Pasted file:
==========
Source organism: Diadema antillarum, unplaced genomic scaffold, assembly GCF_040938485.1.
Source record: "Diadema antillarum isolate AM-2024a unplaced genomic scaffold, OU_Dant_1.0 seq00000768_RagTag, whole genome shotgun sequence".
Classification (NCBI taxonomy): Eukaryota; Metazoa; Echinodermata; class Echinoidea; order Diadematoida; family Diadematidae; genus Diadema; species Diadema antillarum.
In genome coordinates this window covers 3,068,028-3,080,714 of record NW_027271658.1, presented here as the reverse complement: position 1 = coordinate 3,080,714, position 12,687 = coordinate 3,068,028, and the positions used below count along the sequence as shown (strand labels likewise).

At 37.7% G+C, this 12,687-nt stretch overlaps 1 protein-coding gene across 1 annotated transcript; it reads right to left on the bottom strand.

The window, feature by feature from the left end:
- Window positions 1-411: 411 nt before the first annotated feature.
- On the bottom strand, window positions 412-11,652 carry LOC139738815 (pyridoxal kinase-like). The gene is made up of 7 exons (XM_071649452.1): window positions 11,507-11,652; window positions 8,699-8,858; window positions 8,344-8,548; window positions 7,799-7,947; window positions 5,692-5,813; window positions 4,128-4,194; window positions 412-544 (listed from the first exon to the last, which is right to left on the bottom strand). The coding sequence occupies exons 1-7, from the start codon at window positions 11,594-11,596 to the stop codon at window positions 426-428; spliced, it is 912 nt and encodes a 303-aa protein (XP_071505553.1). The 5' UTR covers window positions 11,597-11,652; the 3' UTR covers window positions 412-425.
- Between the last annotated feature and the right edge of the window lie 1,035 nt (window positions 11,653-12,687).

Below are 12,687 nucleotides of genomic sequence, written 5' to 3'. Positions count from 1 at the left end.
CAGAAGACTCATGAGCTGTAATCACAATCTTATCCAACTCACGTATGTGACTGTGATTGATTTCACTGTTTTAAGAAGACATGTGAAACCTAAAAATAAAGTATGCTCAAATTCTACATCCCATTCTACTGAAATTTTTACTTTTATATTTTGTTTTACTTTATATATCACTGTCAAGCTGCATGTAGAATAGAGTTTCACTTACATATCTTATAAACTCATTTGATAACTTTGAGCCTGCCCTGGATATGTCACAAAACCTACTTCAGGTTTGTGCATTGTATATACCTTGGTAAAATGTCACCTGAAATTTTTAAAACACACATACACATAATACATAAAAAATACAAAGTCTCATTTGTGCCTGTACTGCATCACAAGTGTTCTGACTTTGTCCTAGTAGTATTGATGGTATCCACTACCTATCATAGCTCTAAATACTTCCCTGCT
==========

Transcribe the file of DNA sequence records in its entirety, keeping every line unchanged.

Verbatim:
Source organism: Diadema antillarum, unplaced genomic scaffold, assembly GCF_040938485.1.
Source record: "Diadema antillarum isolate AM-2024a unplaced genomic scaffold, OU_Dant_1.0 seq00000768_RagTag, whole genome shotgun sequence".
Classification (NCBI taxonomy): Eukaryota; Metazoa; Echinodermata; class Echinoidea; order Diadematoida; family Diadematidae; genus Diadema; species Diadema antillarum.
In genome coordinates this window covers 3,068,028-3,080,714 of record NW_027271658.1, presented here as the reverse complement: position 1 = coordinate 3,080,714, position 12,687 = coordinate 3,068,028, and the positions used below count along the sequence as shown (strand labels likewise).

At 37.7% G+C, this 12,687-nt stretch overlaps 1 protein-coding gene across 1 annotated transcript; it reads right to left on the bottom strand.

The window, feature by feature from the left end:
- Window positions 1-411: 411 nt before the first annotated feature.
- On the bottom strand, window positions 412-11,652 carry LOC139738815 (pyridoxal kinase-like). The gene is made up of 7 exons (XM_071649452.1): window positions 11,507-11,652; window positions 8,699-8,858; window positions 8,344-8,548; window positions 7,799-7,947; window positions 5,692-5,813; window positions 4,128-4,194; window positions 412-544 (listed from the first exon to the last, which is right to left on the bottom strand). The coding sequence occupies exons 1-7, from the start codon at window positions 11,594-11,596 to the stop codon at window positions 426-428; spliced, it is 912 nt and encodes a 303-aa protein (XP_071505553.1). The 5' UTR covers window positions 11,597-11,652; the 3' UTR covers window positions 412-425.
- Between the last annotated feature and the right edge of the window lie 1,035 nt (window positions 11,653-12,687).

Below are 12,687 nucleotides of genomic sequence, written 5' to 3'. Positions count from 1 at the left end.
CAGAAGACTCATGAGCTGTAATCACAATCTTATCCAACTCACGTATGTGACTGTGATTGATTTCACTGTTTTAAGAAGACATGTGAAACCTAAAAATAAAGTATGCTCAAATTCTACATCCCATTCTACTGAAATTTTTACTTTTATATTTTGTTTTACTTTATATATCACTGTCAAGCTGCATGTAGAATAGAGTTTCACTTACATATCTTATAAACTCATTTGATAACTTTGAGCCTGCCCTGGATATGTCACAAAACCTACTTCAGGTTTGTGCATTGTATATACCTTGGTAAAATGTCACCTGAAATTTTTAAAACACACATACACATAATACATAAAAAATACAAAGTCTCATTTGTGCCTGTACTGCATCACAAGTGTTCTGACTTTGTCCTAGTAGTATTGATGGTATCCACTACCTATCATAGCTCTAAATACTTCCCTGCT